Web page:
WASHINGTON — President Trump on Tuesday waved a piece of paper that he said was part of a “very long and very good” secret agreement with Mexico, refusing to describe it but vowing that it will go into effect whenever he wants it to.
The president’s dramatic flourish, delivered as he left the White House for a trip to Iowa, came a day after Marcelo Ebrard, Mexico’s foreign minister, publicly denied that his country had reached an undisclosed immigration agreement with the United States.
To the contrary, Mr. Ebrard insisted during a news conference that Mexico and the United States had agreed to discuss more aggressive actions only if the agreements made last Friday do not slow the surge of migrants heading to the border.
“We will sit down and look at the measures you propose and those that we propose,” Mr. Ebrard told reporters.
For the second day in a row, Mr. Trump ignored that denial from Mexico’s top diplomat, insisting that his threat to impose tariffs on Mexican goods had forced Mexico to submit to an undisclosed agreement to combat what he views as an invasion from Central American migrants.
Asked by reporters to reveal what the agreement requires Mexico to do, Mr. Trump refused to do so, adding that “the reason is Mexico wants to handle that.”
A close-up photograph taken by a Washington Post reporter of the paper that Mr. Trump waved shows what appears to be a one-page letter signed on June 7 by two people whose names are unclear.
The final paragraph of the letter seems to refer to the agreement announced on Friday, called a “joint declaration,” and describes what will happen if the United States is not satisfied that the flow of migration to the southwestern border has slowed sufficiently.
“If the United States determines at its discretion and after consultation with Mexico, after 45 calendar days from the date of the issuance of the Joint Declaration, that the measures adopted by the Government of Mexico pursuant to the Joint Declaration have not sufficiently achieved results in addressing the flow of migrants to the southern border of the United States, the Government of Mexico will take all necessary steps under domestic law to bring the agreement into force with a view to ensuring that the agreement will enter into force within 45 days,” the letter says.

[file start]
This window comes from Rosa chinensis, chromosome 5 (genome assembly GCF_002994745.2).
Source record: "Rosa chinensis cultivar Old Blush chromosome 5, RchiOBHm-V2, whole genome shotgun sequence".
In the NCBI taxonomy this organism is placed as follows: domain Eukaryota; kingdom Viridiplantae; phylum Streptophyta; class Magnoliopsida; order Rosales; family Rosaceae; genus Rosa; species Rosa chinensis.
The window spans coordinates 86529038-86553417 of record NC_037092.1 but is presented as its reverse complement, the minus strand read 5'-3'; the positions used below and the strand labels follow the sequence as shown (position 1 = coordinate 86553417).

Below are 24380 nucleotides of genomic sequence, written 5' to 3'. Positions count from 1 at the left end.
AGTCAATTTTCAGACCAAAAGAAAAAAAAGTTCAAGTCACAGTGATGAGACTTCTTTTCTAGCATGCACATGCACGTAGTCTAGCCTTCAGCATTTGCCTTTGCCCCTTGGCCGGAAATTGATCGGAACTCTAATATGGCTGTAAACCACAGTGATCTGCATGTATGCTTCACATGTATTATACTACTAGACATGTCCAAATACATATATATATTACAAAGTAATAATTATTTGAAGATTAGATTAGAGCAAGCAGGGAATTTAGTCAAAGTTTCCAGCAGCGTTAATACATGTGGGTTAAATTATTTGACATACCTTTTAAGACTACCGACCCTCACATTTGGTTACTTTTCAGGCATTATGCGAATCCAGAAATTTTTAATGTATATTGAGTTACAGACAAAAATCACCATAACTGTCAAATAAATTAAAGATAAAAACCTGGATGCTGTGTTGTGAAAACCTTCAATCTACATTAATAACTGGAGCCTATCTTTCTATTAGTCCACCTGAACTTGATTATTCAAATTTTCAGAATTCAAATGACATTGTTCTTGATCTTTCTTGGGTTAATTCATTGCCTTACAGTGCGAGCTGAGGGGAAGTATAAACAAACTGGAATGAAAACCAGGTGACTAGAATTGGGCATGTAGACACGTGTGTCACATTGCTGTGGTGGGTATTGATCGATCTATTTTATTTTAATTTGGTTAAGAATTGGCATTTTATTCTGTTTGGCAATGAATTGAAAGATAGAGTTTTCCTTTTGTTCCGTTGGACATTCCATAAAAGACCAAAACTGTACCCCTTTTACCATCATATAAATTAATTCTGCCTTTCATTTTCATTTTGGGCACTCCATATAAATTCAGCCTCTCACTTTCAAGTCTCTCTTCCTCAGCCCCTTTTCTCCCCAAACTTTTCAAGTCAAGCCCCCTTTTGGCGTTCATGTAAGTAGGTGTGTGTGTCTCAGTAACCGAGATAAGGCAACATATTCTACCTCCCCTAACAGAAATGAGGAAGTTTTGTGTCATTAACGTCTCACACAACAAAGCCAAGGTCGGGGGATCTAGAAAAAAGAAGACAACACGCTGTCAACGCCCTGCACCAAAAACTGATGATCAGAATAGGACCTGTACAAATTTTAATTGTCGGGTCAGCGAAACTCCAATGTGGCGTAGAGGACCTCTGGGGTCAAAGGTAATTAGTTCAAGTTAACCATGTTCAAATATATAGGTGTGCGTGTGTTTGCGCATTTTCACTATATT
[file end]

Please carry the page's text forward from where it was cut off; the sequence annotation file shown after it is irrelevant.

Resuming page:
The president offered a series of confusing and contradictory statements, saying repeatedly that Mexico would have to submit the agreement to “their congress” while simultaneously saying that he has the power to impose it unilaterally if he wants to.
“If they bring the numbers way down, we won’t have to, but this is my option,” Mr. Trump said. “It goes into effect when I want it to, but I have a lot of respect for the president of Mexico. I have a lot of respect for the people we dealt with, so I don’t want to do that, and they have to go back to congress to get that approved.”
Moments later, he said that “it will go into effect when Mexico tells me its O.K. to release it.”
Mr. Trump and his aides have repeatedly referred to a “secret agreement” since Sunday morning when he first said on Twitter that a yet-to-be-revealed deal was reached with Mexico and would be “announced at the appropriate time.”
Since then, aides have refused to elaborate, saying that it was up to the president to decide whether to say more about it.
Because of Mr. Trump’s mention of approval by Mexico’s congress, Mexican officials and others have said they believe the president is referring to discussions about changes to the region’s asylum rules, which Mexico has said it would consider if the flow of migrants to the United States is not reduced over the next several months.
But Mr. Ebrard insisted on Monday that such a deal has not been reached with the United States, saying only that the two sides have agreed to potentially revisit the issue in the future.